College Enrollment among Recent High School Grads Declined in 2020May 24, 2021 College enrollment among recent high school graduates fell 3.5 percentage points in 2020, to 62.7%. For the prior 15 years, the overall share of recent high school graduates that are attending college by October of the year they graduated hovered between 66% and 70% percent. While it might make logical sense to think that enrollment rates of recent high school graduates would depend to some degree on the business cycle, in the last couple of decades the decision to attend college immediately after high school doesn’t appear to change much in economic expansions versus recessions. Even the pandemic, which moved so much training online, only caused a slight dip in the overall share of recent grads attending college. However, the labor market experiences of recent high school graduates vary considerably with the strength or weakness of the economy, with young people graduating from high school during recessions facing much higher unemployment rates and more difficulty finding work, regardless of college enrollment.
The COVID-19 pandemic interrupted the longest economic expansion on record in the United States, causing unemployment rates to spike from near record lows in February 2020 to a record high in April 2020. As the economic effects of the pandemic have eased, the unemployment rate has fallen swiftly, returning below its average over the past couple of decades. Throughout the decade-long expansion, around two-thirds of young people steadily enrolled in college. In October 2020, 62.7% of recent high school graduates were enrolled in college. These numbers come from the Current Population Survey produced by the U.S. Department of Labor, Bureau of Labor Statistics, which is the same survey that establishes the unemployment rates and labor force participation rates for the nation, states, and local areas.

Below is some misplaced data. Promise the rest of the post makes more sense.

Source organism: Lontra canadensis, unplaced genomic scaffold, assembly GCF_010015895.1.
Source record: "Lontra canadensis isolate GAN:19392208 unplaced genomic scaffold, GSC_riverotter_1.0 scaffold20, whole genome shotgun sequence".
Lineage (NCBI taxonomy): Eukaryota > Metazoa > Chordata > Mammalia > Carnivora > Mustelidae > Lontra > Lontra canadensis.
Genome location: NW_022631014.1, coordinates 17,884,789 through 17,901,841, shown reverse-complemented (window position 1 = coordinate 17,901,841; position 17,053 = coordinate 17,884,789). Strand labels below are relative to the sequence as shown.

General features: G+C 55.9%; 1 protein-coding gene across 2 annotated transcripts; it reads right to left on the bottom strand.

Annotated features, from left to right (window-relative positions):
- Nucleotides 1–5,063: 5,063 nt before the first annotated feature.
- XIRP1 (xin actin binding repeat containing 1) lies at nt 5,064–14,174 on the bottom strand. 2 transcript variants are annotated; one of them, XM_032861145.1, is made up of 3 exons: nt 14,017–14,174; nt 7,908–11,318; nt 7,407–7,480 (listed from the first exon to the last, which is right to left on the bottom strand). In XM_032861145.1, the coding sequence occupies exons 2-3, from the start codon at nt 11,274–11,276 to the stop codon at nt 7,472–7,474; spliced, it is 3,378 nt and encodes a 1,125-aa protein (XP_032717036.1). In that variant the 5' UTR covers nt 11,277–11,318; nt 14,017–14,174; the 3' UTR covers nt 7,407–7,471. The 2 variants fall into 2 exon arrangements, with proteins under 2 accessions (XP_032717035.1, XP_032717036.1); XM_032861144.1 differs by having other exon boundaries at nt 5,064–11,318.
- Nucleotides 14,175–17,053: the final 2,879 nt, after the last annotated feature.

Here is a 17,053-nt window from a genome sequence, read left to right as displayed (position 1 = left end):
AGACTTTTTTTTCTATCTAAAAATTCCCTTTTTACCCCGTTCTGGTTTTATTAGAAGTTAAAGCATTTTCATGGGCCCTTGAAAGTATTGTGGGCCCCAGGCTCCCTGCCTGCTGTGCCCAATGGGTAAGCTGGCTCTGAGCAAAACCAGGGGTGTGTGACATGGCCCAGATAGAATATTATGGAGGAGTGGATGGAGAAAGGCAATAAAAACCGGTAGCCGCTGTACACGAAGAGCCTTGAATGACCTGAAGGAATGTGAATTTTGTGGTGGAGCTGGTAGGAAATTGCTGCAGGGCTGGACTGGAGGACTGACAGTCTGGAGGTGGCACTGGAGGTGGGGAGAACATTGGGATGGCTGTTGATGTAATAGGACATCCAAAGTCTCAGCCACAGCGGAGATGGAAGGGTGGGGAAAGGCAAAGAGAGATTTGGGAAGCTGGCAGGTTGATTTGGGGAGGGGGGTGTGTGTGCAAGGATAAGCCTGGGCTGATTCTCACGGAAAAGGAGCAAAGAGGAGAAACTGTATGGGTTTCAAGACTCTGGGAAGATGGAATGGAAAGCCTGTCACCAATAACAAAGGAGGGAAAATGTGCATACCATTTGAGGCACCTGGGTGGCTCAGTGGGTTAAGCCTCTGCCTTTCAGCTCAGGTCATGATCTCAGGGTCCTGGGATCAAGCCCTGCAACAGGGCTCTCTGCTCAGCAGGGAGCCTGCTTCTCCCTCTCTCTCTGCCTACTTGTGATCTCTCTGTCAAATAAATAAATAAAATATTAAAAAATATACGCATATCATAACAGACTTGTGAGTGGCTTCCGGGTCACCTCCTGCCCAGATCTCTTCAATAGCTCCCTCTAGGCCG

Between January and October 2020, 3.1 million young people in the United States graduated from high school. Another 575,000 young people dropped out of high school between October 2019 and October 2020. Of those who graduated, 2.0 million (63%) enrolled in college by October 2020, with 1.8 million enrolling full time. Most enrolled in four-year colleges (1.3 million).
Long-Term College Enrollment Increases Plateau
Increases in college enrollment rates have slowed in the last couple of decades. Back in 1960, fewer than half (45%) of recent high school graduates enrolled in college by the fall following graduation. By 1970, just over half of recent graduates were enrolled. The numbers dipped back below the 50% mark through the early 1970s, but by the early 1980s the share rose above 50% and kept on rising. In 1990, the share of recent high school grads enrolled in college reached 60%. It’s stayed between 60% and 70% ever since. In the 1990s, college enrollment averaged 63%; that rose to 66% in the 2000s and 68% in the 2010s, before retreating to 63% in 2020 during the pandemic. It appears the era of rapidly rising college enrollment among recent high school graduates has reached an end.